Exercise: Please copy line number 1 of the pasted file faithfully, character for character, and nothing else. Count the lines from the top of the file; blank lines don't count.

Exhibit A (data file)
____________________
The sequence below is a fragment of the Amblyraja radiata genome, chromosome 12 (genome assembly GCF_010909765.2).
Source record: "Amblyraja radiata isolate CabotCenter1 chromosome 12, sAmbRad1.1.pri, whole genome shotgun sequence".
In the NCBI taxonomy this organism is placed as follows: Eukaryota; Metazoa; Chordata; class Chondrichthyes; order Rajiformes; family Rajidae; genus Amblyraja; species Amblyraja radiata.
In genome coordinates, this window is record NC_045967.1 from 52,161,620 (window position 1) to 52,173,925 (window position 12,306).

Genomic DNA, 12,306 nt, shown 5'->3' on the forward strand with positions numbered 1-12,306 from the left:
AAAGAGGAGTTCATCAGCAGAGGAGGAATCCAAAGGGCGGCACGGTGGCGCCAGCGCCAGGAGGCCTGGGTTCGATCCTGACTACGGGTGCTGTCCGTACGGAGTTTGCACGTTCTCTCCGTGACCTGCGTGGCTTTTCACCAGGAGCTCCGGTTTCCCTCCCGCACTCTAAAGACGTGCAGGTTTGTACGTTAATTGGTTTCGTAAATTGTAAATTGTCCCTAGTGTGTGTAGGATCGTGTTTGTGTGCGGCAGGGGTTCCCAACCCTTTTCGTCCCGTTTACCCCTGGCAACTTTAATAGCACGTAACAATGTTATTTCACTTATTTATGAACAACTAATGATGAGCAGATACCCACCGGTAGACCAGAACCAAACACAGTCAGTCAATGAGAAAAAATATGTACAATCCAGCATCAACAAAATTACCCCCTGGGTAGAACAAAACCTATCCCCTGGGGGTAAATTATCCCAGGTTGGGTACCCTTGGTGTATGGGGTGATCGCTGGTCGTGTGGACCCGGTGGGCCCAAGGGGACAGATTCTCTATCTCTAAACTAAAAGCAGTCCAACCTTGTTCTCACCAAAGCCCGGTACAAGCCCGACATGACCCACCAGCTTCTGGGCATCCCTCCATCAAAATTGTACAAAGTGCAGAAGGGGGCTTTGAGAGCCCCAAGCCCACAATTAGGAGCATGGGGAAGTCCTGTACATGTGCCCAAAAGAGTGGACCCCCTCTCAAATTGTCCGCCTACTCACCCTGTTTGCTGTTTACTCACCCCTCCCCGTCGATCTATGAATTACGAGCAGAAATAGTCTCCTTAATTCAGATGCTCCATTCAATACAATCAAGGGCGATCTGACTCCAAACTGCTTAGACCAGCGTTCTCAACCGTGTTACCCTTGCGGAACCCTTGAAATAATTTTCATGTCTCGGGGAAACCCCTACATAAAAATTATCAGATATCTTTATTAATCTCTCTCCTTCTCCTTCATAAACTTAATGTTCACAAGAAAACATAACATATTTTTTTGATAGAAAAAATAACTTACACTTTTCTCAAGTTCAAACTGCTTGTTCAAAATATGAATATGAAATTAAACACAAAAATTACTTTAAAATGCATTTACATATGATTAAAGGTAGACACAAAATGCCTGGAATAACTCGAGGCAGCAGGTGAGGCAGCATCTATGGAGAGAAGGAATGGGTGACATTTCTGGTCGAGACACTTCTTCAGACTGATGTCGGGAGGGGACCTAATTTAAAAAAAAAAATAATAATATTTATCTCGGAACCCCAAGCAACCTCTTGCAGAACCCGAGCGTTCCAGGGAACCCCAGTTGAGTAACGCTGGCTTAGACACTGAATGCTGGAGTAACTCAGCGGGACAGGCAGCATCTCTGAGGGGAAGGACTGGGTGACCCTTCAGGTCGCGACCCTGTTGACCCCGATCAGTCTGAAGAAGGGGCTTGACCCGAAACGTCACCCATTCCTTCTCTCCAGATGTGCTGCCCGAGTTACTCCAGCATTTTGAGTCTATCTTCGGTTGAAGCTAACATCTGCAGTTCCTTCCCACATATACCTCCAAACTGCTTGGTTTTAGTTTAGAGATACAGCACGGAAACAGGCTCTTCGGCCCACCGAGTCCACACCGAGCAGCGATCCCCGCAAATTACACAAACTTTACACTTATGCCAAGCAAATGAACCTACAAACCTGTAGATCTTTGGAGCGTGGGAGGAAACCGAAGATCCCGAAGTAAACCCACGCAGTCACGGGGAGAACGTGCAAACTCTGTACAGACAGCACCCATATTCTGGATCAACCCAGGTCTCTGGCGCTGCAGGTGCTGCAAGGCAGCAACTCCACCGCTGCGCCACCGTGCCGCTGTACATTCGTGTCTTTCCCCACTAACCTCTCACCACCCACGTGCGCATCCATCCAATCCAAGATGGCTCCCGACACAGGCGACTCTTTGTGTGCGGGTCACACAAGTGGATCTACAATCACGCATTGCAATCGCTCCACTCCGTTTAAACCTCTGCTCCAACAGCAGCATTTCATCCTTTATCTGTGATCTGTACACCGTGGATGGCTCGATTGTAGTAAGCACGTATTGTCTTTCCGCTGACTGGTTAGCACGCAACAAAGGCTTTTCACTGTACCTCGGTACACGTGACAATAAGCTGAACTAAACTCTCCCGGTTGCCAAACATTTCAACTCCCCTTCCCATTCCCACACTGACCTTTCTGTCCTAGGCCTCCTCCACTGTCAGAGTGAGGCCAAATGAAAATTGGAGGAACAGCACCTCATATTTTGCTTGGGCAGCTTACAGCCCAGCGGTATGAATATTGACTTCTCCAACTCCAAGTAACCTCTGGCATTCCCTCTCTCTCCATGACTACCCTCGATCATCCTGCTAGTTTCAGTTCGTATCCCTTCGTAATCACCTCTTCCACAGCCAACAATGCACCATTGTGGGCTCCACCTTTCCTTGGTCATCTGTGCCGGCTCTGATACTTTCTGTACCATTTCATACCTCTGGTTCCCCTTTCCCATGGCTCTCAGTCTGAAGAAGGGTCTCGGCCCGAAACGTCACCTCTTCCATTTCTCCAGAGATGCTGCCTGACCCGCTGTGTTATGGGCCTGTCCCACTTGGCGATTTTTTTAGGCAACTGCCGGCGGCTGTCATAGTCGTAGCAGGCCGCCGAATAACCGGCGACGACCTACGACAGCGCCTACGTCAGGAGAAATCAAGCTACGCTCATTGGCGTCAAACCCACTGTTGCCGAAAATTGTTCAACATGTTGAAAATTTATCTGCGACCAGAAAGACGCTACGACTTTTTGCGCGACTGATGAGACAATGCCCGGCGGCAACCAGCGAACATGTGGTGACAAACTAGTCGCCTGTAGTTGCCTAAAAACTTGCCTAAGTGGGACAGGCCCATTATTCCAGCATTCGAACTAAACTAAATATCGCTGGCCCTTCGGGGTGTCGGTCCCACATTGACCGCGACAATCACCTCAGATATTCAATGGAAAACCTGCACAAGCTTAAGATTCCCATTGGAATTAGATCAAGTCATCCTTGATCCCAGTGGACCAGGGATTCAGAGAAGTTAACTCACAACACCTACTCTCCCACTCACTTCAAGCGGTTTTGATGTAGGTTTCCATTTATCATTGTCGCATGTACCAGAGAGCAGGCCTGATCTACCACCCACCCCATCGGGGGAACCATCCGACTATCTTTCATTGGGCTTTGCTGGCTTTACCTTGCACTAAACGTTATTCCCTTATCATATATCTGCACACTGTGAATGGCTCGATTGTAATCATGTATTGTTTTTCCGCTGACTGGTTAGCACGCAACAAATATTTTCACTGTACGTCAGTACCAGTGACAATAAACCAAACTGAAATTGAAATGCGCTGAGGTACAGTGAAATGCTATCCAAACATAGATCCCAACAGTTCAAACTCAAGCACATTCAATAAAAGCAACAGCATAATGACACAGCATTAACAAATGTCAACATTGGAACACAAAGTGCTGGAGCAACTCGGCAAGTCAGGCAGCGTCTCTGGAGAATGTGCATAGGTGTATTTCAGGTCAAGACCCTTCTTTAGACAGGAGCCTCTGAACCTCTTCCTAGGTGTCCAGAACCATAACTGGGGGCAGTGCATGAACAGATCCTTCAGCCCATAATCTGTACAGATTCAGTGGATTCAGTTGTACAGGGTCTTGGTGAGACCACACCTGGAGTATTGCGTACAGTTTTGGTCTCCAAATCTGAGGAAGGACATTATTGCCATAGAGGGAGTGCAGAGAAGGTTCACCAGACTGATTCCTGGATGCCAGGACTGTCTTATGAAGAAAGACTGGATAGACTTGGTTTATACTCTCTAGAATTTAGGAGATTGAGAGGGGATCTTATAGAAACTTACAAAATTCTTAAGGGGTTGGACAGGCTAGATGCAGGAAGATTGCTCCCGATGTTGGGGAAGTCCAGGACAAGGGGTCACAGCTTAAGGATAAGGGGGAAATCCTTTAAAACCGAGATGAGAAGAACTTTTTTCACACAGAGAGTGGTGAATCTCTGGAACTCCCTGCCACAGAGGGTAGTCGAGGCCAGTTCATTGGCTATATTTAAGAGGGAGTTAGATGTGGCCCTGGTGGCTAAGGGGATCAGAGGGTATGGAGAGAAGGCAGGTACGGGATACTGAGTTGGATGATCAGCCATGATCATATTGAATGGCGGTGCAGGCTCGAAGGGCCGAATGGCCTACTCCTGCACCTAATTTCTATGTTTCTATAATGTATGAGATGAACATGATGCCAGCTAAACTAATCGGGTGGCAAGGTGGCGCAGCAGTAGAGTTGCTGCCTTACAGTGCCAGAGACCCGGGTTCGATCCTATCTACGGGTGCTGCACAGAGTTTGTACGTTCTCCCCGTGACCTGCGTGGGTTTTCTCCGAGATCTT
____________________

The sequence below is a fragment of the Amblyraja radiata genome, chromosome 12 (genome assembly GCF_010909765.2).